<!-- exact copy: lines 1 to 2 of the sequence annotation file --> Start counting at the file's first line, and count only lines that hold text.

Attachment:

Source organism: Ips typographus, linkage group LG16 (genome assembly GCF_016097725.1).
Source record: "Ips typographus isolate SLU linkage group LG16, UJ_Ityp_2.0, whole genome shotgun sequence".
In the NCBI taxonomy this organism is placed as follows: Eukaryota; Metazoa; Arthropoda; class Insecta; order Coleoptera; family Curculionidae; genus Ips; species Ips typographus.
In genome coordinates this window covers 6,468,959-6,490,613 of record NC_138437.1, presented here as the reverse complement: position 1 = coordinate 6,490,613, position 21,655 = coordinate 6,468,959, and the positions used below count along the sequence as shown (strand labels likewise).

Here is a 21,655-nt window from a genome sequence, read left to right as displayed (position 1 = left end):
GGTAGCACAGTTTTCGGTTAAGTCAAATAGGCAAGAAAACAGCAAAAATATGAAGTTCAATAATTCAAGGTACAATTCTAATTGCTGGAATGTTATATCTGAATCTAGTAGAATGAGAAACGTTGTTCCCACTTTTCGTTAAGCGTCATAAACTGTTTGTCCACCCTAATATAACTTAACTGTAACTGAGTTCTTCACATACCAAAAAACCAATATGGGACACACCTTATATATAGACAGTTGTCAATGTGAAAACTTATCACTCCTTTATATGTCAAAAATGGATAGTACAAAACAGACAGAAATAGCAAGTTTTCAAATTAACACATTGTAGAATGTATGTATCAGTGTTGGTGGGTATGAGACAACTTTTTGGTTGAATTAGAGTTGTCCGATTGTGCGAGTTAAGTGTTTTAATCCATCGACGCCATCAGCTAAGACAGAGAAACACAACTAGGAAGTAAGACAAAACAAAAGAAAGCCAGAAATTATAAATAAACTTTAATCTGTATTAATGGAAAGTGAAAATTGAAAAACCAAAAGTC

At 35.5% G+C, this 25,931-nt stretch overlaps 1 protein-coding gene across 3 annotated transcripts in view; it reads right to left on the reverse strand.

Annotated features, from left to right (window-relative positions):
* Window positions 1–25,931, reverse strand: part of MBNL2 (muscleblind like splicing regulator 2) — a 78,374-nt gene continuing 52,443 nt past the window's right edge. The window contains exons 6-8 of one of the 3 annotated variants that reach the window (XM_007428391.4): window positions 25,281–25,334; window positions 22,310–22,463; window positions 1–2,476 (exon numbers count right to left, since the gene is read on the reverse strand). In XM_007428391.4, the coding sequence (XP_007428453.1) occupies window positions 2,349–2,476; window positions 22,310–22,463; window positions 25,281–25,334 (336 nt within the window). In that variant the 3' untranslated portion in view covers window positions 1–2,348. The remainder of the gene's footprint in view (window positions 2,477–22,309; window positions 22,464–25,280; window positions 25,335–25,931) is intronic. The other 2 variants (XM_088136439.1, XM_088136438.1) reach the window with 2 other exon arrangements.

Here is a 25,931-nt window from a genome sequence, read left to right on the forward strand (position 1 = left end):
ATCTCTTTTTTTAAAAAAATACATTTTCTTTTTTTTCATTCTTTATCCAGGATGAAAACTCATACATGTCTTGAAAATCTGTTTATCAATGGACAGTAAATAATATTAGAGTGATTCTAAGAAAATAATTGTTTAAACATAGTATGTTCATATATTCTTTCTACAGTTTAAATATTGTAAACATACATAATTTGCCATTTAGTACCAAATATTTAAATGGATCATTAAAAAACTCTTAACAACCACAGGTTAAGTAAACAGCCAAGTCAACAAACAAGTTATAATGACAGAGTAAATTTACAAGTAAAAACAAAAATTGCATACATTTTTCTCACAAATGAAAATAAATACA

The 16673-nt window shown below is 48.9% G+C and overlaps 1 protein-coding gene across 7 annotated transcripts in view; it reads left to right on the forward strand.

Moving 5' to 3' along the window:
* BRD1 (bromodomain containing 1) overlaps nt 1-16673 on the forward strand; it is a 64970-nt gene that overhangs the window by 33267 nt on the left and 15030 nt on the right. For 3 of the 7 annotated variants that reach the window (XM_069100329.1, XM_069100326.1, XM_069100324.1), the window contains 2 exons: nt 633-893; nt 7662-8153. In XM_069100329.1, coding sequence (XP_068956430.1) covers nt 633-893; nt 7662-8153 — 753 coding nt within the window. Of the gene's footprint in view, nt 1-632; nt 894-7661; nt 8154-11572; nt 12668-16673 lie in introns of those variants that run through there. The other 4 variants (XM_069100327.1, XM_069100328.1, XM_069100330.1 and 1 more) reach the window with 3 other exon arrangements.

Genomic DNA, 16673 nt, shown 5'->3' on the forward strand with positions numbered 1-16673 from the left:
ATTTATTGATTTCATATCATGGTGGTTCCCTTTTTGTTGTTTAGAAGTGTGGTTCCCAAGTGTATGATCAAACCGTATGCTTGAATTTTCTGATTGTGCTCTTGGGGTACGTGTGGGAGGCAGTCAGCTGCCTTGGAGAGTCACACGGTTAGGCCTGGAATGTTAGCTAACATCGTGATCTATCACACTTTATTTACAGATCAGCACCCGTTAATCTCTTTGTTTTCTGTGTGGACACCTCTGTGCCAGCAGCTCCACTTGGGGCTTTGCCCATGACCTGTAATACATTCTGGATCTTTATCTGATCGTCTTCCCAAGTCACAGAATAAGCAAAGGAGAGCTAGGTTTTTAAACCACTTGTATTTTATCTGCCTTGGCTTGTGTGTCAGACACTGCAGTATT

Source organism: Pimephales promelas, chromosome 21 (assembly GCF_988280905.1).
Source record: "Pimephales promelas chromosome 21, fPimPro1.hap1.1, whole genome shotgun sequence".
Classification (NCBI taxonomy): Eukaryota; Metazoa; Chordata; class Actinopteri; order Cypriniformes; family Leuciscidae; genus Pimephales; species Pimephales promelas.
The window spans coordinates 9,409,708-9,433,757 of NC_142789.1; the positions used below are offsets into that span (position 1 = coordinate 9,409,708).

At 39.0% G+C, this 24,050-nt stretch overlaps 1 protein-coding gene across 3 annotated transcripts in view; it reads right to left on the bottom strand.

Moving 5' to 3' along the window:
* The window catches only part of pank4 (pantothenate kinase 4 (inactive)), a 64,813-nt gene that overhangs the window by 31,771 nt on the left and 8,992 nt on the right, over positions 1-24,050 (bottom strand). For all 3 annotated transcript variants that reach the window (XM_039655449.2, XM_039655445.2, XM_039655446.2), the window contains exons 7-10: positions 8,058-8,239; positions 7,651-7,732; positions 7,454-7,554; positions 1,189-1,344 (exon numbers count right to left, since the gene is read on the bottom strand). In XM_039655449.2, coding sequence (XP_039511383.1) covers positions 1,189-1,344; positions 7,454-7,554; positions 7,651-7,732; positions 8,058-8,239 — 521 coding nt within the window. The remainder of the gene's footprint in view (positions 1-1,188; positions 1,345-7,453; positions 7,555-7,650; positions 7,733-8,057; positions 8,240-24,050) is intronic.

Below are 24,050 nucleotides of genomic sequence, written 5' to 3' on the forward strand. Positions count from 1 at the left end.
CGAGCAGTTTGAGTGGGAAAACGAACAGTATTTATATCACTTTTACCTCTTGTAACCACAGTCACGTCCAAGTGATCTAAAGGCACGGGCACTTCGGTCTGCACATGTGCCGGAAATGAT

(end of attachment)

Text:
Source organism: Ips typographus, linkage group LG16 (genome assembly GCF_016097725.1).
Source record: "Ips typographus isolate SLU linkage group LG16, UJ_Ityp_2.0, whole genome shotgun sequence".